Senate Majority Leader Harry Reid yesterday opened debate on energy legislation by blaming President Bush for skyrocketing gasoline prices and pledging Democrats would break U.S. dependence on foreign oil.
"On the president's watch, the cost of gas and home heating has doubled," Mr. Reid, Nevada Democrat, said in a speech at the Center for American Progress, a liberal Washington think tank.
"It is time for bold steps and big ideas. Time for innovation," he said. "We're not getting it from the White House, but that won't stop us because innovation is exactly what Americans do best."
Critics say the energy bill, which is expected to dominate Senate business for two weeks, is long on promised energy savings but short on results.
The most contentious provision in the bill is a proposal to increase the average fuel efficiency of U.S. automobiles to 35 miles per gallon by 2020, raising the corporate average fuel economy (CAFE) standard for the first time in 30 years. Light trucks would be included in the standard.
Last month, Mr. Bush proposed increasing the supply of alternative fuels and making motor vehicles more energy-efficient, which included revising CAFE standards.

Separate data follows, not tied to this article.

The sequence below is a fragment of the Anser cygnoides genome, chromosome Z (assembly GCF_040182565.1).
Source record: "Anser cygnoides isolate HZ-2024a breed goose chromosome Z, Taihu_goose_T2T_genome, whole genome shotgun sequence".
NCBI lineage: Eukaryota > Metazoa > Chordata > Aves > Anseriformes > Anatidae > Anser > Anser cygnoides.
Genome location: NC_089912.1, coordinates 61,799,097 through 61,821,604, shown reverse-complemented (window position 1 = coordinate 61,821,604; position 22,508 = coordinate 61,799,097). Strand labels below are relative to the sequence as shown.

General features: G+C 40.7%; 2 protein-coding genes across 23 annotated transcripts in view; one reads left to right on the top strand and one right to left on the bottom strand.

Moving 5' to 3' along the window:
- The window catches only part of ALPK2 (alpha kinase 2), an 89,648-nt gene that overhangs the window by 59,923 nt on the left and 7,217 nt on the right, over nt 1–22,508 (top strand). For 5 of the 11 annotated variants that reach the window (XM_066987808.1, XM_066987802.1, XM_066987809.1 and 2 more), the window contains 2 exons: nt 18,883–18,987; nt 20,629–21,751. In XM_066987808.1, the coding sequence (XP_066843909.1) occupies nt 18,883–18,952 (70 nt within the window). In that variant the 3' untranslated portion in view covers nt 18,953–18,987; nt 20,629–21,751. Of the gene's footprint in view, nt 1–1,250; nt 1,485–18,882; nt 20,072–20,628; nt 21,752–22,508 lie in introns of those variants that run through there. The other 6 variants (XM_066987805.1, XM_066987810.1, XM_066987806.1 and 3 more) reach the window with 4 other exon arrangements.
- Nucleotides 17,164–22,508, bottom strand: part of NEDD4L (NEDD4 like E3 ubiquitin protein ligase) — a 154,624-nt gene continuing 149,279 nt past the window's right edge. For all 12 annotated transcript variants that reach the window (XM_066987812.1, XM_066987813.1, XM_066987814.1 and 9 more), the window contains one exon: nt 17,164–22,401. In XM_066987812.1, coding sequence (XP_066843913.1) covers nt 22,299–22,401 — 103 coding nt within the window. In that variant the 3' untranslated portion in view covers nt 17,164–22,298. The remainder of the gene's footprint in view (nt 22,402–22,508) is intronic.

The Senate energy bill also aims to increase biofuel use by 2022, make energy price gouging a federal crime, develop wind and solar energy and set higher energy efficiency standards for federal buildings and vehicles.
The legislation was criticized at a Senate Republican Conference meeting yesterday for not helping create new energy resources or reduce fuel costs, meeting participants said.
Republican leaders said they do not plan to filibuster the bill as Mr. Reid said he had heard.
Senate Minority Leader Mitch McConnell, Kentucky Republican, later told reporters that lengthy debate "doesn't mean anyone is trying to derail it."
He said the energy bill was "a good idea and an important issue, [but] I doubt in the end it will be as significant an energy bill as everyone would like."
Democrats campaigned heavily last year on addressing soaring prices at the pump. Detractors said the energy bill lacks policy to achieve that goal, such as efforts to expand the number of gasoline refineries.
"It's more or less a no-energy bill," said a Republican leadership aide. "The plan is to go forward and work to improve it."
Mr. Reid said the bill was a "starting point" that would promote energy efficiency and drive investment in clean, renewable power.